- Third, SYC adopts a child-centric approach, where the child’s best interest is paramount. In this regard, SYC implemented a new Court Counselling Framework in September 2022. Amongst other things, judicial interviews with children are now conducted jointly by the President and the Principal Court Counsellor. The counsellor can help put the child at ease, and also help the judge communicate with the child more effectively. This process gives the SYC a clearer understanding of the challenges and concerns that the child is facing and gives the child a voice in decisions that will ultimately affect them. This will lead to more durable arrangements relating to the child.
- Taken together, these initiatives by the SYC have helped many Muslim families preserve familial ties despite the breakdown of the couple’s relationship. I have witnessed, first hand, the evolution of the SYC in my years on the bar and serving as Deputy Registrar, and I am greatly encouraged by how the Court and its initiatives have helped to strengthen Muslim families.
(III) Part II: Digitalisation Efforts
- Next, I would like to commend SYC for strengthening its service delivery through digitalisation.
- In particular, I would like to congratulate SYC on its new e-filing system. When I was in practice, parties or their lawyers would have to physically go to the SYC premises to file their court application and documents. This could cause hardship especially to self-represented litigants, who would have to take leave from work or make other childcare arrangements just to travel to SYC.
- The inheritance module for the e-filing system was launched in April 2021, and the divorce module was launched in November 2022. This is a game-changer.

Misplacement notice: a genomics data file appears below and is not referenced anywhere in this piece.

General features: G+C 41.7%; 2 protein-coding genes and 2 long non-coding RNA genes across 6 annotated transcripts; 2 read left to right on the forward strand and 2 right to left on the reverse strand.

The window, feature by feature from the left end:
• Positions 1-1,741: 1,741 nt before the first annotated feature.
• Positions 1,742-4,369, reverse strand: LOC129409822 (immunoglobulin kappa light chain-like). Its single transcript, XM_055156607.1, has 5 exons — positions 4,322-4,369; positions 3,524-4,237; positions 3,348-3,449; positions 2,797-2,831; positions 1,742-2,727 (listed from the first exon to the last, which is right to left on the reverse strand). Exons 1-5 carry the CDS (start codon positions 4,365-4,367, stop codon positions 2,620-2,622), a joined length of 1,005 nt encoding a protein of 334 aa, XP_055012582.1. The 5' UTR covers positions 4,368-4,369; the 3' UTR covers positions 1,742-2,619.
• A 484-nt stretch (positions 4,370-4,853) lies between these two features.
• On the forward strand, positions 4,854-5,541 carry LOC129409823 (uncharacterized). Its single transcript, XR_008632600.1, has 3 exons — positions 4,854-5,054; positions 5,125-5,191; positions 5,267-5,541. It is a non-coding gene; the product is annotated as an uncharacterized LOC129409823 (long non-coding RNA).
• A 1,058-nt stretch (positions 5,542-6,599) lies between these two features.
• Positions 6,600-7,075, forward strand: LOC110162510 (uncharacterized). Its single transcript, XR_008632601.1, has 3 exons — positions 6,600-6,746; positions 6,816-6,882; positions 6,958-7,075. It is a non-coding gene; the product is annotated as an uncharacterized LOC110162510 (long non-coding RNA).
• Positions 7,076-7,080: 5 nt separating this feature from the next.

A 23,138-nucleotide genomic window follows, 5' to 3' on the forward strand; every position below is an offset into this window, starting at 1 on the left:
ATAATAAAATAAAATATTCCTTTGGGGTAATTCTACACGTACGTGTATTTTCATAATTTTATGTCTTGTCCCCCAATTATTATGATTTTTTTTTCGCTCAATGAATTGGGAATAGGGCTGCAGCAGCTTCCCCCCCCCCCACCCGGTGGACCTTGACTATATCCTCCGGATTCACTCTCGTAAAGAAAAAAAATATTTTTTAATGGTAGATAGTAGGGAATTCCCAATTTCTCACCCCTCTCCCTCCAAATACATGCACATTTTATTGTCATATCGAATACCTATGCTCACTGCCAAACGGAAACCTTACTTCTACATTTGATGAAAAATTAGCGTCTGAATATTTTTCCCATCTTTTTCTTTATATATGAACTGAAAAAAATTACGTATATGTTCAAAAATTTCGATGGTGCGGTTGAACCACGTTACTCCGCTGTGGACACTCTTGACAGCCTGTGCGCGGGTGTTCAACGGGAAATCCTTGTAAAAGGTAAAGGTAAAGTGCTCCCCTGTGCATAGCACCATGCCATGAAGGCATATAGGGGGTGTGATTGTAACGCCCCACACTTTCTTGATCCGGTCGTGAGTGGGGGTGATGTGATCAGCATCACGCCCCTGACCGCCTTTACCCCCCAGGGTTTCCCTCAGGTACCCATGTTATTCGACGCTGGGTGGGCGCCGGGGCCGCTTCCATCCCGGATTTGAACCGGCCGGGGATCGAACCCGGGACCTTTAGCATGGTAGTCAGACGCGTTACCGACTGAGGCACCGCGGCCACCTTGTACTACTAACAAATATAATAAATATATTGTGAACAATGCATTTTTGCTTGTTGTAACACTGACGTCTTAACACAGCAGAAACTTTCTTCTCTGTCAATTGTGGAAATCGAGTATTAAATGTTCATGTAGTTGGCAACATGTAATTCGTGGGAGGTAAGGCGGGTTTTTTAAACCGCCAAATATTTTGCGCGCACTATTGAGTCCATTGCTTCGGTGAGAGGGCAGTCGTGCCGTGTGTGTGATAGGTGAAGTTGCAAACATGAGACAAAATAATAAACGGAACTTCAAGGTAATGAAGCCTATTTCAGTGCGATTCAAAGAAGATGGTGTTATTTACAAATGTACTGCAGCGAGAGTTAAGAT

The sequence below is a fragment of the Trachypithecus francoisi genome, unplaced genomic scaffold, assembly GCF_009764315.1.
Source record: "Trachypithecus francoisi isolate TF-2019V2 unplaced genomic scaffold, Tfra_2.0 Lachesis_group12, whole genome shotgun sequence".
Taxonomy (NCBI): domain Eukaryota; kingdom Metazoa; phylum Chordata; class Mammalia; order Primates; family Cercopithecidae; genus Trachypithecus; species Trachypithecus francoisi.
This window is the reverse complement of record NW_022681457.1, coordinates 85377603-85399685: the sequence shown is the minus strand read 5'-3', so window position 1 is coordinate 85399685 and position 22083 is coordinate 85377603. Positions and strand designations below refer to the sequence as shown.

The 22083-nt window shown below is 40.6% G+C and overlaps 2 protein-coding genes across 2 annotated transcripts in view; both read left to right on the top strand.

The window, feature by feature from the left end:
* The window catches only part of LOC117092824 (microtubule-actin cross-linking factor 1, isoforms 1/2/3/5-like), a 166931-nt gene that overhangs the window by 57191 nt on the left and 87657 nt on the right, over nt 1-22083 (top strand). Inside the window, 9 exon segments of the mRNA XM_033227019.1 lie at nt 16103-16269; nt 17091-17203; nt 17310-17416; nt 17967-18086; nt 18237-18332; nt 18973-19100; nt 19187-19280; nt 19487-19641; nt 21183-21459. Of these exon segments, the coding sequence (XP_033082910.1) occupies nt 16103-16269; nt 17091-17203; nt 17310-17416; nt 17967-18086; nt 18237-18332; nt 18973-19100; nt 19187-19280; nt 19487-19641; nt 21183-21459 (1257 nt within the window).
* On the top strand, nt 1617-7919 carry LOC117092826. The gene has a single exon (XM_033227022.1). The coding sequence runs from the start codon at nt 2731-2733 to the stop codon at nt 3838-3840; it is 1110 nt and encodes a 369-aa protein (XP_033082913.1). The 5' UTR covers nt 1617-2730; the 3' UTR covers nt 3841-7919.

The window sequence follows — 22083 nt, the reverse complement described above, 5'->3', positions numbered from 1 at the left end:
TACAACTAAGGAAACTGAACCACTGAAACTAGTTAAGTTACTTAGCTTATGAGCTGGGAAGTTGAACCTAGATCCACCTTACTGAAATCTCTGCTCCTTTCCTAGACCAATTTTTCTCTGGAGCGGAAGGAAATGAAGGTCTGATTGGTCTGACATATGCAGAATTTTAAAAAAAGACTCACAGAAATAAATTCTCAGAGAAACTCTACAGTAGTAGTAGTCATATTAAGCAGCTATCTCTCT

(a) Parties or their lawyers can now file applications or submit documents to SYC anytime from any location, using SingPass or CorpPass.
(b) They can also register for the pre-divorce MCP, receive updates about their upcoming Court appointments, and access digital copies of the filed documents.
- Other than the e-filing system, the AMLA was amended in 2022 to enable SYC to conduct hearings electronically. Hearings can be conducted virtually in certain circumstances, including when both parties are represented. The legislative amendments also enable SYC to hear cases asynchronously without an oral hearing, in suitable cases.
- These digitalisation processes or efforts bring about greater convenience for the parties and increases efficiency as well as access to justice.
(IV) Part III: Future Plans
- The SYC has come a long way in the past 65 years. It has strengthened its legal capabilities and operational processes to administer just and fair outcomes, while preserving Muslim families through the divorce process.
- The SYC could not have done this alone. The progress was made possible only with the support of partners like yourselves, in the legal, family development and religious sectors.
- But SYC cannot rest on its laurels. It will continue to find ways to improve how it carries out its duties and better serve families and the community. Besides further strengthening its processes, scholarship, understanding of the community and trends in law and family, SYC will also explore how services and partners common to both SYC and FJC can be accessed easily by families.
- Currently, the SYC is located at Family Link @ Lengkok Bahru, and shares certain facilities with the Tribunal for the Maintenance of Parents. Looking ahead, SYC is studying the feasibility of moving the SYC closer to the FJC and the State Courts. This can make it more convenient for court users who require on-site access to both SYC and FJC, for matters such as maintenance of wives and children, and personal protection orders for family violence. The outcome of the feasibility study will determine whether the SYC will move or stay in the current location.
- Ladies and gentlemen, the SYC has and will continue to exemplify the theme of this conference: “For Families, For Community”.
- The SYC plays an important role in administering Muslim family law in Singapore.
- It has also constantly enhanced its capabilities and processes, in partnership with the many stakeholders like yourselves. We will continue to strengthen the SYC as an important religious institution that strengthens Muslim families in Singapore.
- I would like to once again congratulate the SYC on its 65th anniversary and thank the many partners for their continued support.
- Thank you very much.
Last updated on 24 November 2023